The only plus side to orientation was that it helped me get used to the time zone.

My roommates had orientation, too, but they didn’t skip out on theirs. They, after all, are first year students and haven’t been through a college orientation before. I have. This is my fourth (and final) year of university. I think I know how to be a college student by now. The entire orientation process was very disorganized; it was almost as if they didn’t expect the 200+ international students to all show up when they were supposed to…

I ended up with Hilary (from Kentucky), Nansen (from Canada), Amy (from Australia), Jenna (from UNCW), and Kym (from UNCW). We would often be joined by Cade (from Mississippi), but she’s a grad student and had a different orientation.  We decided to skip out on some of the scheduled orientation things just because they were boring and we were hungry.

After our first day of orientation, Nansen and I went to a sports thing where they showed people how to play traditional Irish sports. While I stood and watched, I ended up talking to Emilie (French), Colleen (American), and Maria (Polish, though she lives in France). It was very cold outside and Colleen and Maria’s friend Steve (American visitor) was participating in the demonstration with Nansen, so we girls stood around and complained about being cold. Just before it ended, we got tired of standing there, so we walked to the on-campus pub in the student union and the boys met up with us there. We chatted with everyone and were later joined by Jenna. For a sense of decency, I’ll just tell you that the DJ was a bit of a sleaze bag and by the end of the night, he had convinced a very drunk girl to take her top off.

After our second day, we all went to the Roost, which is a pub off campus, for their International Welcome night or whatever.  At that pub, I walked around and talked to some amazing new people. It’s hard to go through and remember them all now, but just know I talked to a lot of people. As per usual, free water, so I didn’t spend a dime to have a great time.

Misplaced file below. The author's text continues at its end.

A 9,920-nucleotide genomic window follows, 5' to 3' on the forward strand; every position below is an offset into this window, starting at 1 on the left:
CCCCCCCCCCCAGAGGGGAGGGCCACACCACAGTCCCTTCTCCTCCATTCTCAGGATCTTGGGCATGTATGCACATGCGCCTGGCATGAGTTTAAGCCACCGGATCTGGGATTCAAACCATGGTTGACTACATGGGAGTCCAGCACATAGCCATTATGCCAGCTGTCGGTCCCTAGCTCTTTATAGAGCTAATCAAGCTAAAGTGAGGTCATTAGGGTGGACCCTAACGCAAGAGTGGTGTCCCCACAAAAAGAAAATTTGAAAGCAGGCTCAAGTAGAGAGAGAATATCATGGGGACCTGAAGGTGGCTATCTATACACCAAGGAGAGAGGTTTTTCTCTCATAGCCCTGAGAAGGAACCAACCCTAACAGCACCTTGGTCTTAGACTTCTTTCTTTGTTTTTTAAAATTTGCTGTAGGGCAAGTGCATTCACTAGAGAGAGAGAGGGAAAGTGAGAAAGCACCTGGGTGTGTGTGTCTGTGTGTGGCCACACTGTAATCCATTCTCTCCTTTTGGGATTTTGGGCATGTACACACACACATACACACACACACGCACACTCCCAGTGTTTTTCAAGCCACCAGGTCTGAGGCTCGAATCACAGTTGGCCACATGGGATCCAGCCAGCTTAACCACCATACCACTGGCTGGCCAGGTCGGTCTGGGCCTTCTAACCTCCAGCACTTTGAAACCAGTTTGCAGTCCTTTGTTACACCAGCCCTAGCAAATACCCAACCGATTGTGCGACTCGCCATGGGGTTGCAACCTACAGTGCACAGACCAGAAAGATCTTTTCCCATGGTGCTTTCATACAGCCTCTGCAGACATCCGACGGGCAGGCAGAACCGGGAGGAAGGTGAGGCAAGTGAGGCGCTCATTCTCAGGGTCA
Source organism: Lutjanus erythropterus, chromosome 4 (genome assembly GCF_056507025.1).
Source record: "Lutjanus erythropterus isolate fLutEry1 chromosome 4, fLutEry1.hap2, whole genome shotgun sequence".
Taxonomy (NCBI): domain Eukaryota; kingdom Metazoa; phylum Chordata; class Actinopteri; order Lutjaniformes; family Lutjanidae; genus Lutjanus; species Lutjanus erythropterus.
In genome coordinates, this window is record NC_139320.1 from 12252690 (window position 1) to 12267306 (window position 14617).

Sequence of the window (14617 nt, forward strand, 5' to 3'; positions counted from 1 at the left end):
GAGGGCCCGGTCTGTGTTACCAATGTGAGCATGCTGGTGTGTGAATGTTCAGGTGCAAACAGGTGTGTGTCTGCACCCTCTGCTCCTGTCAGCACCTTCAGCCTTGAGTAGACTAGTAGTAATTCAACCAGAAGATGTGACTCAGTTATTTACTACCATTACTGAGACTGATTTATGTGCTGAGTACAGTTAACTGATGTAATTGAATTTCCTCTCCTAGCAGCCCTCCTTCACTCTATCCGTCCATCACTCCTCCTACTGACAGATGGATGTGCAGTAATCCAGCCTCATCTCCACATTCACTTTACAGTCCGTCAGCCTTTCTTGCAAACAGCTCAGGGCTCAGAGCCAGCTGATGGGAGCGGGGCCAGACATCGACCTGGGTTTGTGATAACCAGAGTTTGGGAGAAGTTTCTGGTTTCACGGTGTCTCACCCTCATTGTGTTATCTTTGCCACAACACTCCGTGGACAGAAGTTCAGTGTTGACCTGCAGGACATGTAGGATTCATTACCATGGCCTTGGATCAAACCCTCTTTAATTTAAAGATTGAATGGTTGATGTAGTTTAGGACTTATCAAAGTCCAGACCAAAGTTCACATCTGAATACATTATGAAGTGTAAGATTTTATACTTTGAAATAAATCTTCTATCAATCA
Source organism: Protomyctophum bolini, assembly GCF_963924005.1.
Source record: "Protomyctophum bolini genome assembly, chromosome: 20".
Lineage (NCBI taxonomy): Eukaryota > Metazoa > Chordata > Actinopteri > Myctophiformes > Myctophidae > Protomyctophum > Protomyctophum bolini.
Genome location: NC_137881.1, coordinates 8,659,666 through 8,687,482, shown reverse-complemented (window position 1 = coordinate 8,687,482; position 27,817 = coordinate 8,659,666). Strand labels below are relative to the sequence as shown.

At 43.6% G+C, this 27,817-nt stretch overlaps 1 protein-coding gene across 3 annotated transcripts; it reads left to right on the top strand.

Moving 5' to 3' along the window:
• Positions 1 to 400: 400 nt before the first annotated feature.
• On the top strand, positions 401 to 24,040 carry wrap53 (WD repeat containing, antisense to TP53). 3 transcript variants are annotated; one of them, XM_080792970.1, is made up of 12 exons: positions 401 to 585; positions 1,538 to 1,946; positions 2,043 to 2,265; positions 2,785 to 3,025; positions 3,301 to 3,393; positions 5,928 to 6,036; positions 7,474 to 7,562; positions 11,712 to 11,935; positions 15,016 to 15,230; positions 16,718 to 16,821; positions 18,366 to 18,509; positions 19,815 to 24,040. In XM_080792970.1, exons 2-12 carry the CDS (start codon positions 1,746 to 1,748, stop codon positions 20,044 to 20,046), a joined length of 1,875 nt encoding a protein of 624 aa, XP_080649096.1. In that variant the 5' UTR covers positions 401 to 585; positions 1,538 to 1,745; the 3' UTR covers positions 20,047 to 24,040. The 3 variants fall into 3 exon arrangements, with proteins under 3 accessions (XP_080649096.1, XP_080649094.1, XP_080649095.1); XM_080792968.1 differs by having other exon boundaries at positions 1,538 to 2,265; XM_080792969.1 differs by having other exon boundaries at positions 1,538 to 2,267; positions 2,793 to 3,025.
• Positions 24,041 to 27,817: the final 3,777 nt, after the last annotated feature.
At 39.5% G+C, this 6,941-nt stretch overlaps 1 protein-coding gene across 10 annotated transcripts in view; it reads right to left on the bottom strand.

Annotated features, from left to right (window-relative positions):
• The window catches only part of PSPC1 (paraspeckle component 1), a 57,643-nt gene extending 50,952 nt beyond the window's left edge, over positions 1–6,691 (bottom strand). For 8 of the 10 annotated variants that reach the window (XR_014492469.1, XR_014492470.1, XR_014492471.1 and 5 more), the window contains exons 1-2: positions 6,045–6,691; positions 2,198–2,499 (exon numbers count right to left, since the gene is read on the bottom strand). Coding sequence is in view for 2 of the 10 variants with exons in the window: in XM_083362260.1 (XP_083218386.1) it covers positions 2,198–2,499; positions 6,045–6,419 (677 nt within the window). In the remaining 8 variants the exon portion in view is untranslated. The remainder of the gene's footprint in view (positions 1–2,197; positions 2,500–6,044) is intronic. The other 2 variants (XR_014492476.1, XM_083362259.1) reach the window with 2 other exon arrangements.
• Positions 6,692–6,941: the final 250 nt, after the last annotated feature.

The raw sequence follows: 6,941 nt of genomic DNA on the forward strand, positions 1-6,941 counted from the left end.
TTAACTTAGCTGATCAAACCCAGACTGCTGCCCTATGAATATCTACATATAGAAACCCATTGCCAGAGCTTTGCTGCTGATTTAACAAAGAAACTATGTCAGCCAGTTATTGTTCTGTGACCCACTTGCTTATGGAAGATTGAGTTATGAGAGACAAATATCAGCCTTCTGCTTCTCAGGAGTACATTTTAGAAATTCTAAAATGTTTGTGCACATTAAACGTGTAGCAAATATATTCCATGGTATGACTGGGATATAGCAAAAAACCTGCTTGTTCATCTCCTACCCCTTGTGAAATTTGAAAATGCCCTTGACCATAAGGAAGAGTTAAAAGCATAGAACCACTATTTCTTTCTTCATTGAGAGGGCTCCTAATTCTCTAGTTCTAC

After we left each of the pubs, we could hear our ears ringing because it’s always so loud in the pubs. In the US, we have nightclubs or dance clubs where the music is loud and no one bothers trying to talk and then we have bars where it’s quieter and people can drink and talk. Here, it seems, they have become one in the form of pubs. The music is crazy loud and people still drink and try to talk. I wish it was separate here, too, but I guess that takes some of the appeal out of it. Why go to two places when you can go to one?

It’s still fun to shout into other people’s ears and try to decipher their accents. I’m so glad I can understand everyone. 😀

Interested in photos? You can see all of them from Fall 2012 and from Ireland at my Flickr page!

Posted in 2012 (Europe), Blog

10/09/12: Tired, but Determined

I suppose no one really cares about the flight except perhaps small details: the flights went smoothly, my 30lbs back pack was amusing to a lot of people when I was trying to put it on my 100lbs frame, and I got a lot of help from tall people putting it in the storage compartments above people’s heads.

It was easy enough to find the Maynooth girl waiting for us to check in, so we stood around and waited for other students hoping they’d check in before the bus left. My plane landed at 6:55am, so it was early (but I suspect they do that on purpose, airplanes). The bus arrived right on time at nine and we got on it (obviously). We arrived at the university at 9:30-something and had to wait until about 10:15 for the check-in office to open.